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First Yanks to Meet Soviets at Elbe are Reunited

March 21, 1985 GMT

WASHINGTON (AP) _ The four men rushed toward each other’s arms at the oaken bar, grabbed huge glasses of draft lager or soda water, and began reliving that day - April 25, 1945 - when they met the Russians on the sunlit banks of the Elbe at Tornau, a village about 75 miles south of Berlin.

The first American soldiers to link up with Soviet troops at the Elbe River, dooming Nazi Germany to final defeat, met for the first time in nearly 40 years on Wednesday - to laugh, compare waistlines and recall the day they made history with a bedsheet flag.

A British television crew brought the quartet of wartime buddies together at the Dubliner, an Irish pub at the foot of Capitol Hill, to film their reminiscences for a documentary on the end of World War II in Europe.

There was no script, and none was needed.

The guy in heavy horn-rim glasses was William D. Robertson, 61, a retired neurosurgeon from Culver City, Calif. Back then, he was a young Army second lieutenant leading a reconnaissance patrol 20 miles ahead of the 273rd Regiment of the 69th Infantry Division.

His companions were Cpl. James J. McDonnell, now 62 and the deputy fire chief of Peabody, Mass.; Pfc. Frank Huff, now a retired mechanic, aged 63, who lives in rural Flint Hill, Va., and Pfc. Paul Staub, who at 59 is a clothing store manager from Levittown, N.Y.

″We’re all more handsome, we’re all more mature, and we’re all smarter not to do it again,″ Robertson said. McDonnell slung an arm around Robertson’s shoulder and said, ″You’re still my lieutenant.″ Staub, squinting at a fading wartime photo of the group, told McDonnell: ″You were the only one who looked like a soldier. The rest of us looked like a bunch of deadbeats.″

As the comrades in arms entered Tornau that spring day in 1945, they came under intense Russian sniper fire from across the river. The Americans begged a bedsheet from an old German woman, machine-gunned the door off the village pharmacy and found some chemical dyes inside. They painted red stripes on the sheet for a makeshift Old Glory, but there was no blue dye for the field of stars.

With the sheet tied to a crooked tree branch, they climbed to the top of a church steeple, waved their homemade flag and yelled for a cease-fire. The shooting intensified. In a nearby prison camp, Huff found an English-speaking Russian who shouted across the Elbe that the flag wavers were American soldiers.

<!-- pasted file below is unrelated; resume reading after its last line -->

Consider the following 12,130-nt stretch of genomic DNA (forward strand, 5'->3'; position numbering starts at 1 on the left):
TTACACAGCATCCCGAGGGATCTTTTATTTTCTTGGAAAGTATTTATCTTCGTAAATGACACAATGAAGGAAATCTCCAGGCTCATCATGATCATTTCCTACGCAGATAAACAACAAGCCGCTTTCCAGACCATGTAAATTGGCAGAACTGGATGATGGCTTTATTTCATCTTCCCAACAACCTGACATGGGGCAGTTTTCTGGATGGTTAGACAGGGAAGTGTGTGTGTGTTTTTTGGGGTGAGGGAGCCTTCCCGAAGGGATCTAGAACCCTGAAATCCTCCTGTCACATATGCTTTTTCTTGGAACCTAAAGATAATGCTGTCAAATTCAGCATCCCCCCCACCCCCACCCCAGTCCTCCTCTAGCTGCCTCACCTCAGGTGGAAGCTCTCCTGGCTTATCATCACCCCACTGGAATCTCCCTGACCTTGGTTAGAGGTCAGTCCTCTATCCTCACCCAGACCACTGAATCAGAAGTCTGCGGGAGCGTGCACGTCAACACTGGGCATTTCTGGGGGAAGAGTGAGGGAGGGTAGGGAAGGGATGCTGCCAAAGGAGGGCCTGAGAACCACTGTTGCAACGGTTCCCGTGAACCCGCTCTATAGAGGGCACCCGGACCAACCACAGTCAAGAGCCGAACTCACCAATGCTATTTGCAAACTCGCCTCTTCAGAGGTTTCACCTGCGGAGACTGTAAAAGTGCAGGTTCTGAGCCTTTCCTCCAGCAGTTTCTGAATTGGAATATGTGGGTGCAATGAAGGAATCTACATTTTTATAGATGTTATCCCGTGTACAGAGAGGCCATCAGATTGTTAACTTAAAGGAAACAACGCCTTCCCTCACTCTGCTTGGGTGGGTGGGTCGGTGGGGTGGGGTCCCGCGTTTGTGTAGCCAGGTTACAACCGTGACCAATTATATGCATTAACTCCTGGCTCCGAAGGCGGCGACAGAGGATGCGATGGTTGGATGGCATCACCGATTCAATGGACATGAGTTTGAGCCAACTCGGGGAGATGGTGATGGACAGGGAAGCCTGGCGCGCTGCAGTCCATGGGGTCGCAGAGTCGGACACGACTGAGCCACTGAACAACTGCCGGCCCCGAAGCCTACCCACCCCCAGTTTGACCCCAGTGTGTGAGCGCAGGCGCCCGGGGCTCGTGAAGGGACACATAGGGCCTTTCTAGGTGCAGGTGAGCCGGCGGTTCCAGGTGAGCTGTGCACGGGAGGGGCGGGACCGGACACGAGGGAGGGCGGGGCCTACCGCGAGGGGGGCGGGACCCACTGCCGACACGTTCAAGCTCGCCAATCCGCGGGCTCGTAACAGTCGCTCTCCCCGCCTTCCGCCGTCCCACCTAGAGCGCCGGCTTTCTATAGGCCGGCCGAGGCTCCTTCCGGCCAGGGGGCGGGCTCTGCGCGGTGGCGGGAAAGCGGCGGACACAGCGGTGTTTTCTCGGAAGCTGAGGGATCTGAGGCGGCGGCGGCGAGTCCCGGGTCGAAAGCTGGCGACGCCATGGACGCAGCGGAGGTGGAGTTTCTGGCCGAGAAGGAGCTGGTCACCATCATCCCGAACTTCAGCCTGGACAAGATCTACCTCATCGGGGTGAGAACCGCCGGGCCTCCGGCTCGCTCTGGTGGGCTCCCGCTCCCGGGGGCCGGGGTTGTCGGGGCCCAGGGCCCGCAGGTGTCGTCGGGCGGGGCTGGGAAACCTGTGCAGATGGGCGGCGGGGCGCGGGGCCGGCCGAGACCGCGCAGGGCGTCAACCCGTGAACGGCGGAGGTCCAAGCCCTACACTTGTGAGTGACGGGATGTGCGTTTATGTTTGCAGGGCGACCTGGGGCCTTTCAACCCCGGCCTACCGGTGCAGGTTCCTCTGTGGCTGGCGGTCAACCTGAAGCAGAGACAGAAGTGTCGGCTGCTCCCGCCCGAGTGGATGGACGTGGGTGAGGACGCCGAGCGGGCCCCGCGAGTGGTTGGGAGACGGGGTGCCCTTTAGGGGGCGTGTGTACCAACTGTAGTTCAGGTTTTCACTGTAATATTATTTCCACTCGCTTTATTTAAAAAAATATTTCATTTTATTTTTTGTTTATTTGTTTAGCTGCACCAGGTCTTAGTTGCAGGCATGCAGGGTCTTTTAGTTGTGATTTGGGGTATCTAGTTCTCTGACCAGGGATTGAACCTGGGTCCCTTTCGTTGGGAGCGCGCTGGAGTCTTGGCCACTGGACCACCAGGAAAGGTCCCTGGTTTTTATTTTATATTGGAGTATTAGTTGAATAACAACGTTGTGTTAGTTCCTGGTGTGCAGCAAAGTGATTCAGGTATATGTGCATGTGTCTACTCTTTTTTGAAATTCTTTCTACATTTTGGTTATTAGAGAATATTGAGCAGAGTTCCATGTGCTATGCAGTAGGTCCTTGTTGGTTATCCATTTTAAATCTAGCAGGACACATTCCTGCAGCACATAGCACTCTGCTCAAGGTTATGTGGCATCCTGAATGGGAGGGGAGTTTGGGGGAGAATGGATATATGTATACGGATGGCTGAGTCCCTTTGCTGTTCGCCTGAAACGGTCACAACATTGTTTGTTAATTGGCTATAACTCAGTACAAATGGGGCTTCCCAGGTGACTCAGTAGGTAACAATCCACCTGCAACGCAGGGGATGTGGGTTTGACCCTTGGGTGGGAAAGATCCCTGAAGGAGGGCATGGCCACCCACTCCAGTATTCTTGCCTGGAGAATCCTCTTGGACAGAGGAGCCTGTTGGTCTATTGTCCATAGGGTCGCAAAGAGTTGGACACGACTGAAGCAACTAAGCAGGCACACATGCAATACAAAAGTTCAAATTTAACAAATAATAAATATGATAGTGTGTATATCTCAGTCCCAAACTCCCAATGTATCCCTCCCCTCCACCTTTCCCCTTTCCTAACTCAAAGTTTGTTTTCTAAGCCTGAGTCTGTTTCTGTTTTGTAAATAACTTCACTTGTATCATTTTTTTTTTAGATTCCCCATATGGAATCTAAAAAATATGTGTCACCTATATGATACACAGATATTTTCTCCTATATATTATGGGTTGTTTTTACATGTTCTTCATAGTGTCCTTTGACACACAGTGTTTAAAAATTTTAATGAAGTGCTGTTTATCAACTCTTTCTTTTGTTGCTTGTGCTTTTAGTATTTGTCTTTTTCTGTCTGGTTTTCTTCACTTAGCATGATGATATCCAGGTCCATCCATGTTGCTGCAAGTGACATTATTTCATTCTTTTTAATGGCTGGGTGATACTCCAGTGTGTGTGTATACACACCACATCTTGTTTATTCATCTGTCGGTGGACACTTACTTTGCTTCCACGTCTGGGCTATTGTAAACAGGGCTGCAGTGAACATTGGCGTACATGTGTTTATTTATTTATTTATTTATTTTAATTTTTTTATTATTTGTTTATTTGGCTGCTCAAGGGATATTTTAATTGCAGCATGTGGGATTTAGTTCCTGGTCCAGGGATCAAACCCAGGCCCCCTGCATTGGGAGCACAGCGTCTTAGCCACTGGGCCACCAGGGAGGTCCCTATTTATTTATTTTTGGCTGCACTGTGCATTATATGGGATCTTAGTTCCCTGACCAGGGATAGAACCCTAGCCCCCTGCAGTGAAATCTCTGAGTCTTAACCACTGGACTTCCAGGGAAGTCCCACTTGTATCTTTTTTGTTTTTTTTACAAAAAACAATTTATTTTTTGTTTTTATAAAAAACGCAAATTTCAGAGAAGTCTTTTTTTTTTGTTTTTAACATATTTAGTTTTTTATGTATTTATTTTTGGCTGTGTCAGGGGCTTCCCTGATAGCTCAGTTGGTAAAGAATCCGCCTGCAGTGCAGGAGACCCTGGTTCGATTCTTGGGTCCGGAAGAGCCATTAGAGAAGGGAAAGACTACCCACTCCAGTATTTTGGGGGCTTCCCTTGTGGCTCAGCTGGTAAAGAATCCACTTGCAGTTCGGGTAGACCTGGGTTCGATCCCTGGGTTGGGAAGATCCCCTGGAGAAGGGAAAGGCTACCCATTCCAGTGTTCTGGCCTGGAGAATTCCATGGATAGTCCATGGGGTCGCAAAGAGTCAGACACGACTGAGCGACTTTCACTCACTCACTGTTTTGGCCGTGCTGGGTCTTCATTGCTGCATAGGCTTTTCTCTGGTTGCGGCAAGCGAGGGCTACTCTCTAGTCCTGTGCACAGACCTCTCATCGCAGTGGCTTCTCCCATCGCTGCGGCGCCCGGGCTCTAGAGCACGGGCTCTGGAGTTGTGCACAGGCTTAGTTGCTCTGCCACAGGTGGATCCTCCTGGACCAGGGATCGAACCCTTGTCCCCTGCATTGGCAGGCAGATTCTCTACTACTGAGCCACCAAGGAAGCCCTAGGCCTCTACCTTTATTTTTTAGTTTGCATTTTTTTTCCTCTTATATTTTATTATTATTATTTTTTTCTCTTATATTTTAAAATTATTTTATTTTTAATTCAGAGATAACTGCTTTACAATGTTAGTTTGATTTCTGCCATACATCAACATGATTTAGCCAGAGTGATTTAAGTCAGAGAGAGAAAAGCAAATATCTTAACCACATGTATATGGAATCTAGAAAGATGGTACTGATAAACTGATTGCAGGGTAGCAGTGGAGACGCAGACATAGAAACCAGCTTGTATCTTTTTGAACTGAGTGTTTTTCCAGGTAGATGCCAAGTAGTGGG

The shooting stopped, and the four crossed a bomb-damaged bridge to embrace their Russian comrades, the bloodied and bandaged vanguard of Gen. Ivan Konev’s 1st Ukrainian Army.

″Once they recognized us, we were all buddies,″ McDonnell said. ″We couldn’t speak Russian, and they couldn’t speak English, but the hugs and the handshakes said it all.″

Robertson posed for a picture that was published around the world. He was shaking hands with a grinning, bemedalled Lt. Alexander Sylvashko, now a 62- year-old high school principal in a small village in Byelorussia.

The schnapps flowed. ″Somebody got my wristwatch, and I got his,″ Robertson said. Insignias were torn off shirt collars. One Russian gave Robertson a gold wedding band, which he thought was symbolic of the occasion. ″There was a great sense of relief - this is it, the war is over,″ he recalled.

The Allied drive from the beaches of Normandy and the Soviet onslaught from the East ended at the Elbe, dividing the German armies and sealing the collapse of the Third Reich. Two weeks later, the Soviet erected roadblocks and barriers, Robertson said, and ″the spirit of free comradeship was over.″

″It’s too bad the spirit of that day doesn’t endure today,″ said McDonnell. ″If it did, we wouldn’t have to worry about the MX missile or anything else.″

Before Robertson and his platoon arrived in Paris to be toasted with champagne, they visited Allied headquarters at Rheims and met their supreme commander, Gen. Dwight D. Eisenhower, who promoted each man on the spot.

They gave Ike their homemade American flag as a souvenir. They don’t know what happened to it. Archivists at the Dwight D. Eisenhower Library at Abilene, Kan., say the flag apparently was lost in the tumult over the war’s end.